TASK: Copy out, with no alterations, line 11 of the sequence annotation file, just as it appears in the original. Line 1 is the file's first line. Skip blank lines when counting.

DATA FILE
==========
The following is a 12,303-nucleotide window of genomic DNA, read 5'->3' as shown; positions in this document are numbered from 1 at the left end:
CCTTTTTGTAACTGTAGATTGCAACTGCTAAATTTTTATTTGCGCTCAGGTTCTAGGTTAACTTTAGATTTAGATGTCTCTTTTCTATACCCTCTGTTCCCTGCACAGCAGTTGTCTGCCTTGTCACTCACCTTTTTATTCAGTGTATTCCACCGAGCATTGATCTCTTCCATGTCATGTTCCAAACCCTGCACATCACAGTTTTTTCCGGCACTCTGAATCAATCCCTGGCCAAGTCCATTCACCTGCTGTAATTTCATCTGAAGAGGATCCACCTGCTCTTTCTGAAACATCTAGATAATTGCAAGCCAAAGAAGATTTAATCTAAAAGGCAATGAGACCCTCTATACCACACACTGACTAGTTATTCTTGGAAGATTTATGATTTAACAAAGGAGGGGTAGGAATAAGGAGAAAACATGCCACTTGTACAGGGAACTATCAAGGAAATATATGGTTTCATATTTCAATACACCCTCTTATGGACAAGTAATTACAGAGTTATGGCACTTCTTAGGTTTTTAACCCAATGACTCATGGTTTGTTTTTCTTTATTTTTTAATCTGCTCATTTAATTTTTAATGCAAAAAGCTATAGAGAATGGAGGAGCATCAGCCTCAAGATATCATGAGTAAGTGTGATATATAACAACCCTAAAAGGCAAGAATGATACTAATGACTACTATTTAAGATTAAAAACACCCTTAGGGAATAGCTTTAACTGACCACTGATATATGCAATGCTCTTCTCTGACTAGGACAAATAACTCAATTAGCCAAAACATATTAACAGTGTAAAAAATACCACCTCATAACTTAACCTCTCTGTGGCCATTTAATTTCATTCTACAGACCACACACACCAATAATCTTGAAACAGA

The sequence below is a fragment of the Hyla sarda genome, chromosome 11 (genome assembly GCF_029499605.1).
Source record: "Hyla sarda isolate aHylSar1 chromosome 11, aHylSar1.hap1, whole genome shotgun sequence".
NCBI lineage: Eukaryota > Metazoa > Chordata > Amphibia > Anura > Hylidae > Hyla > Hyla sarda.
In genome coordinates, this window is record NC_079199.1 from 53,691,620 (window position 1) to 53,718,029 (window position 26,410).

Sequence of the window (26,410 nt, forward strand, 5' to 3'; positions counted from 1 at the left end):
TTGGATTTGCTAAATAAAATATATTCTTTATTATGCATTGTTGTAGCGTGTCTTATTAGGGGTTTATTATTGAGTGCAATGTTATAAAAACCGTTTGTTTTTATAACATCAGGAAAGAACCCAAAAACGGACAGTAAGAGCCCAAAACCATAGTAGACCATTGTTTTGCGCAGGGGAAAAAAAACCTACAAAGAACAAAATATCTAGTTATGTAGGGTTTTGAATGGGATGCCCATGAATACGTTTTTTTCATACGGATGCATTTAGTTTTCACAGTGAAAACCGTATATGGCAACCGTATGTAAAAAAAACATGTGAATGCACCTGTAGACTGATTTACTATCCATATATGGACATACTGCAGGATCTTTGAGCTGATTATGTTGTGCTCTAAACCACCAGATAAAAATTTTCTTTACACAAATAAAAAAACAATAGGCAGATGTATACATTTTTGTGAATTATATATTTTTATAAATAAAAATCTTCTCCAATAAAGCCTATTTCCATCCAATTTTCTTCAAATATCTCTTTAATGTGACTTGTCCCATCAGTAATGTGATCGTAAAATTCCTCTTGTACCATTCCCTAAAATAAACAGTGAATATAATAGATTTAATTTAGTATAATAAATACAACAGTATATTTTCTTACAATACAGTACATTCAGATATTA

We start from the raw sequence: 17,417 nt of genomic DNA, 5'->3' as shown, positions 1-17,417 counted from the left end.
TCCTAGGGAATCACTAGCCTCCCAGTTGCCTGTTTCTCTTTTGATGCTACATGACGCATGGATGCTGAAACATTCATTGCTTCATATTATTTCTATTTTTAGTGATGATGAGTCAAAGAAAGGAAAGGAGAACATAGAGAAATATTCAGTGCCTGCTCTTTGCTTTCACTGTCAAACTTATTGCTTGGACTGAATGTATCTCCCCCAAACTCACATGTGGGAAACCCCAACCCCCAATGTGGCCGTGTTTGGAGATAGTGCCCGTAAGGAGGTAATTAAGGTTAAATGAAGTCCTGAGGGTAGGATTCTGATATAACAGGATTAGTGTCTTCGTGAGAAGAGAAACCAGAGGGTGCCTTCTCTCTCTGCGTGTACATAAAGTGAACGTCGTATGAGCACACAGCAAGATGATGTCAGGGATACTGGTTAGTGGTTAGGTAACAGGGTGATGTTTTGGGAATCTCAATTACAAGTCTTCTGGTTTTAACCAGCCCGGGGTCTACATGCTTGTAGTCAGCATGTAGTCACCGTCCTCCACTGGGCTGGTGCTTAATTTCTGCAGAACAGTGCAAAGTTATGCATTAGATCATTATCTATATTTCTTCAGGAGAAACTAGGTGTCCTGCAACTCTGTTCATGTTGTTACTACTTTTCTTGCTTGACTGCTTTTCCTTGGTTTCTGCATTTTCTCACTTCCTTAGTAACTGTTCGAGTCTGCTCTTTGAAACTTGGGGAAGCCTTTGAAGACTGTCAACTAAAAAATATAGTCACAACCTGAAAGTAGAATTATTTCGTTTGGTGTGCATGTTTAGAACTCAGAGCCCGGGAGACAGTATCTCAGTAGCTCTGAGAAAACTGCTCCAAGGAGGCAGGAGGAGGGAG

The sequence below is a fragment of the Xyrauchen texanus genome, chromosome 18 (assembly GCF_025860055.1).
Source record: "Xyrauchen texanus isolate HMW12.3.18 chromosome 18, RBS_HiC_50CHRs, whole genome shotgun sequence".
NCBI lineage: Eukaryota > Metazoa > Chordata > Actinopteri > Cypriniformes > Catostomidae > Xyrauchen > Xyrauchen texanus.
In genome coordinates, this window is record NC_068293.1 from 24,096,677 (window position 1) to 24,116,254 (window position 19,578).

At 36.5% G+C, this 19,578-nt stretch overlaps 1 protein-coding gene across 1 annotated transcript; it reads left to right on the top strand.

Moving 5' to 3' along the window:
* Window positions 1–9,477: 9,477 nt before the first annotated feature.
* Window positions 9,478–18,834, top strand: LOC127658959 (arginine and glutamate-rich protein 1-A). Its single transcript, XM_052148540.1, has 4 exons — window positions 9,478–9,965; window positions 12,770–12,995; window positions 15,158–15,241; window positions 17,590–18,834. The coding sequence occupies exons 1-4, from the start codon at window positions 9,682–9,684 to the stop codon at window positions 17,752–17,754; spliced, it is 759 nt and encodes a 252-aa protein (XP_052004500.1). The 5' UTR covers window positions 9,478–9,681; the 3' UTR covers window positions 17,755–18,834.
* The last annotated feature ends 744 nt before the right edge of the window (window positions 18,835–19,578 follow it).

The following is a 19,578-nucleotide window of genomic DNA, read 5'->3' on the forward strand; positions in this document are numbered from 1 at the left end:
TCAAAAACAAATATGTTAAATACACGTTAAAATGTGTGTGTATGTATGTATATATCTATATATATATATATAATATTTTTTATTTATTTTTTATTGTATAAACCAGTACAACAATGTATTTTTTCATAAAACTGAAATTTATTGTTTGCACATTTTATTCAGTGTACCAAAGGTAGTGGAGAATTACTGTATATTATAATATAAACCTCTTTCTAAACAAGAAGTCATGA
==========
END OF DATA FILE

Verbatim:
The sequence below is a fragment of the Xyrauchen texanus genome, chromosome 18 (assembly GCF_025860055.1).